The History of Easter

The History of Easter

Lauren Owen, K-3 Classroom Highlights Editor

Easter celebrates the resurrection of Jesus Christ after he died on the cross to save Christians from their sin, so it’s the most important Christian holiday of the year. It’s called a moveable feast because it is never on a certain date of the year, unlike the date of Christmas. Churches in the west celebrate this jubilee on the first Sunday following a full moon after the spring Equinox, which is on March 21. This means Easter can be anywhere between March 22 and April 25th every year.

Although many people believe that Easter is a one-day observance, it is really an entire season of the Christian church year. A forty-day period leading up to Easter called Lent is a time of penance and reflection. It represents the days Jesus spent alone in the underworld, surviving many temptations from the Devil himself. Mardi Gras, or Fat Tuesday, is the day before Lent which is a time of feast and celebration before remembering Jesus begins. Holy Week is the week before Easter, and includes Maundy Thursday, commemorating Jesus’ last dinner with his disciples; Good Friday, honoring the day of Jesus Christ’s crucifixion; and Holy Saturday, focusing on the transition from Jesus’ crucifixion and resurrection. A 50-day period after Easter is called Eastertide and celebrates Jesus’ ascension to heaven.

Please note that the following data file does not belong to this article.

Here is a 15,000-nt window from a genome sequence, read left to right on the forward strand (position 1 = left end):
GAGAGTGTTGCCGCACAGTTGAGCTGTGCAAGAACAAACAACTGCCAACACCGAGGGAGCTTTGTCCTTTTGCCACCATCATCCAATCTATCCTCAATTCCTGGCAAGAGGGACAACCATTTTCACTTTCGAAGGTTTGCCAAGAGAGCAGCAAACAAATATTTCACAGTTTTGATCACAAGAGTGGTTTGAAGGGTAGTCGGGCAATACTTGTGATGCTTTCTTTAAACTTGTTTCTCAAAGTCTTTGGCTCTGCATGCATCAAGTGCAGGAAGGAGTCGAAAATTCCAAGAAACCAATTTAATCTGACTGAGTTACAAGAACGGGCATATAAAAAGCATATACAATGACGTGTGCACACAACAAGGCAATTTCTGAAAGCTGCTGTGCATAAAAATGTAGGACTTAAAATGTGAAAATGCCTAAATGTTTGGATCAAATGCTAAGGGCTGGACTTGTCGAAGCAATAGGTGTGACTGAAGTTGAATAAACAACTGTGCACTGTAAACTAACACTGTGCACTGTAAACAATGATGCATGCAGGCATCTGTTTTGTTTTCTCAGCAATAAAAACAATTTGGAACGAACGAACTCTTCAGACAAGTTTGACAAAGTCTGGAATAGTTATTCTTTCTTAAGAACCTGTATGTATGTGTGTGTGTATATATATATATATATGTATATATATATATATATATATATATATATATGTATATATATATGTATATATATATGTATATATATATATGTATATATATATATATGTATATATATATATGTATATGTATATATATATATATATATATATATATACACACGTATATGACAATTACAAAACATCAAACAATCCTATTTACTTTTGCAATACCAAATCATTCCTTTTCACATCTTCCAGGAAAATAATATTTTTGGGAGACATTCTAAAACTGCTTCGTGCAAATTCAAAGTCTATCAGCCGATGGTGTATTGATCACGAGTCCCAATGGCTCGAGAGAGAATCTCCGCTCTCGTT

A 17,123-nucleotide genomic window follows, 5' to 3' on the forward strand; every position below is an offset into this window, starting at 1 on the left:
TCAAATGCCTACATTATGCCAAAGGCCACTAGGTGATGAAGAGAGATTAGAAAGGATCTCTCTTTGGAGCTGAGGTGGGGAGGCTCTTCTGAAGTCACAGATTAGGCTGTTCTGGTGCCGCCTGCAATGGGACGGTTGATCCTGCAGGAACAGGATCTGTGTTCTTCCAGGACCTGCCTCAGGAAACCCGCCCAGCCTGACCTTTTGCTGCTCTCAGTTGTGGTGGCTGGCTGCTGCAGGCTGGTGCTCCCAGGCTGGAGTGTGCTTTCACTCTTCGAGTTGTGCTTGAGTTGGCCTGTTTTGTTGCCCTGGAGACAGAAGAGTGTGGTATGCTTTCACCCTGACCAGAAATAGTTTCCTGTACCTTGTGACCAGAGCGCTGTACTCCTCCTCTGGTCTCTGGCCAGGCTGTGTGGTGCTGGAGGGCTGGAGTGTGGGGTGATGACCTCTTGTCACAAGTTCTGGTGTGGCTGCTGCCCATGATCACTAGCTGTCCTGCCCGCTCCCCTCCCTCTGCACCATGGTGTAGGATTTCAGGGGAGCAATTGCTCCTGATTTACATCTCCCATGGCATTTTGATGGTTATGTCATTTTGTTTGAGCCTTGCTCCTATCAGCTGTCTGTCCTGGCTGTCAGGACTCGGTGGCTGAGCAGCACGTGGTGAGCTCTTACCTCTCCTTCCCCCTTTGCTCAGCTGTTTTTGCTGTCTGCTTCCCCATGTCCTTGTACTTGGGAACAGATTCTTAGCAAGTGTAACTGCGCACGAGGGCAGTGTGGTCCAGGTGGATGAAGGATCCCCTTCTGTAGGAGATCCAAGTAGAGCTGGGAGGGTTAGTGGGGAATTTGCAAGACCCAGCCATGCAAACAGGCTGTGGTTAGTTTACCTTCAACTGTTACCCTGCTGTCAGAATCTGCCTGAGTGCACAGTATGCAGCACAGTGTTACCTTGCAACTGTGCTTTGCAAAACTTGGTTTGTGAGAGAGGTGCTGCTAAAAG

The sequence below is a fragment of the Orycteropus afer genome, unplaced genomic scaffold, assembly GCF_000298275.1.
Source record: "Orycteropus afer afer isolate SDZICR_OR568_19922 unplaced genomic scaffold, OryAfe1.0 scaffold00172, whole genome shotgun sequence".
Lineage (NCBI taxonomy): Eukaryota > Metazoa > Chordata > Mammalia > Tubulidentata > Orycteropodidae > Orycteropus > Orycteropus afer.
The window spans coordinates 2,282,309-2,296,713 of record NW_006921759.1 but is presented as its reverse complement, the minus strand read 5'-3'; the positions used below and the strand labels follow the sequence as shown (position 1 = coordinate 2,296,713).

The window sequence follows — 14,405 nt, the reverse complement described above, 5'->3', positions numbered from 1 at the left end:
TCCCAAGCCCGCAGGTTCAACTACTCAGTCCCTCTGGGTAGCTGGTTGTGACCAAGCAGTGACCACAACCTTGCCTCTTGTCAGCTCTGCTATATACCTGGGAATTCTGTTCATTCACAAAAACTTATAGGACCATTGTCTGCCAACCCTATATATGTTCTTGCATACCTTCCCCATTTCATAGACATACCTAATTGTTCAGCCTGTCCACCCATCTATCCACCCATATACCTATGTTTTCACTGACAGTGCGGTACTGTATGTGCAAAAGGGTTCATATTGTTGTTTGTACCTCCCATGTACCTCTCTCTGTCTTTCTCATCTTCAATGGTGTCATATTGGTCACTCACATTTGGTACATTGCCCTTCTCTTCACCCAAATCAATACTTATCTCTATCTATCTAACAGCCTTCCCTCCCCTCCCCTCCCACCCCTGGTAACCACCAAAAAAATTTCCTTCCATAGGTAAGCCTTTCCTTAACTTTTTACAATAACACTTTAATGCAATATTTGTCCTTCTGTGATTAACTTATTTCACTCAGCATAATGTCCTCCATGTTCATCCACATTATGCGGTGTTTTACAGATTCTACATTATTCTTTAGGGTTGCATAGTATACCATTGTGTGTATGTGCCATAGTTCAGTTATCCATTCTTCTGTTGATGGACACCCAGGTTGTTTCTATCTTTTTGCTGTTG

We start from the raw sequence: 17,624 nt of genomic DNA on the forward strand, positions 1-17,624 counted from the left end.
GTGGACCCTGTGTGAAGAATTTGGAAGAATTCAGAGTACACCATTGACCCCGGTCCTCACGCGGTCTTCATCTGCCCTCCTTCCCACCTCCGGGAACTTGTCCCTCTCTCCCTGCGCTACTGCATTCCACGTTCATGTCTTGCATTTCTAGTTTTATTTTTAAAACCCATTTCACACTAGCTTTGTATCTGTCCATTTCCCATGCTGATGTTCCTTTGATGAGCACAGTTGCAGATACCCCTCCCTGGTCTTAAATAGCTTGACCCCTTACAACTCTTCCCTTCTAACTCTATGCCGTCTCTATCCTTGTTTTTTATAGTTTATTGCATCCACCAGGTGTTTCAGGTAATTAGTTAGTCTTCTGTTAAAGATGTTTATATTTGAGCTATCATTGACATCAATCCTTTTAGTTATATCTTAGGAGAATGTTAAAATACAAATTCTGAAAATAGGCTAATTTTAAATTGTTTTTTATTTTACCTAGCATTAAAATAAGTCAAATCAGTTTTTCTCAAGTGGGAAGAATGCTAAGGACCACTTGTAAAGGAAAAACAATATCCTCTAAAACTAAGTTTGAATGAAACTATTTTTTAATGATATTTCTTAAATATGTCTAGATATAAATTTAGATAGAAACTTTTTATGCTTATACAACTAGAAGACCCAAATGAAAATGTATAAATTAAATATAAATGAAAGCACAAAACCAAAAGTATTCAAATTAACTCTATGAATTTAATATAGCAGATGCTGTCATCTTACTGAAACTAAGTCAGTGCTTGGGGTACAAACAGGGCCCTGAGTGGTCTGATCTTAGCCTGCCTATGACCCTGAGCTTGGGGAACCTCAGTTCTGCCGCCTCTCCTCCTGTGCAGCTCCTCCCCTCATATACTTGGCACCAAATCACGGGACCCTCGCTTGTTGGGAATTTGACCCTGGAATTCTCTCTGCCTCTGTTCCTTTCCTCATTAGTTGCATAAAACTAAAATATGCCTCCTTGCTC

There are some interesting traditions that are related to Easter. The Easter Bunny was introduced to America by German settlers who talked about an egg-laying rabbit, so isn’t mentioned in the Bible. The settlers’ children made nests for this mammal’s eggs and soon, the tradition spread across America. Every Easter, American children rushed out of their homes to find eggs that hid delicious chocolates or even money that the Easter Bunny had hid for them, but decorative baskets replaced nests. No historians know for sure what the origin of this bunny is, but they believe that rabbits are an ancient symbol of spring and fertility, supporting the Germans’ spread of tradition. Decorating Easter eggs is another tradition children execute. This tradition actually began before Jesus was born. In many cultures, eggs are symbols of fertility and rebirth, so for thousands of years, many different religious groups have painted and decorate eggs. One explanation of this custom is that during the time of Lent, eggs were a forbidden food, so people would decorate and paint them so they could honor Easter. They got to eat them on Easter Sunday, though!

Easter has been celebrated for almost a thousand years, and many people even carry through Lent worshipping Jesus and remembering that he died for Christians on the cross to save us from our sins. Although the Easter Bunny was never really a part of the religious Easter ritual, it became a well-loved and popular for Christian children all around the world.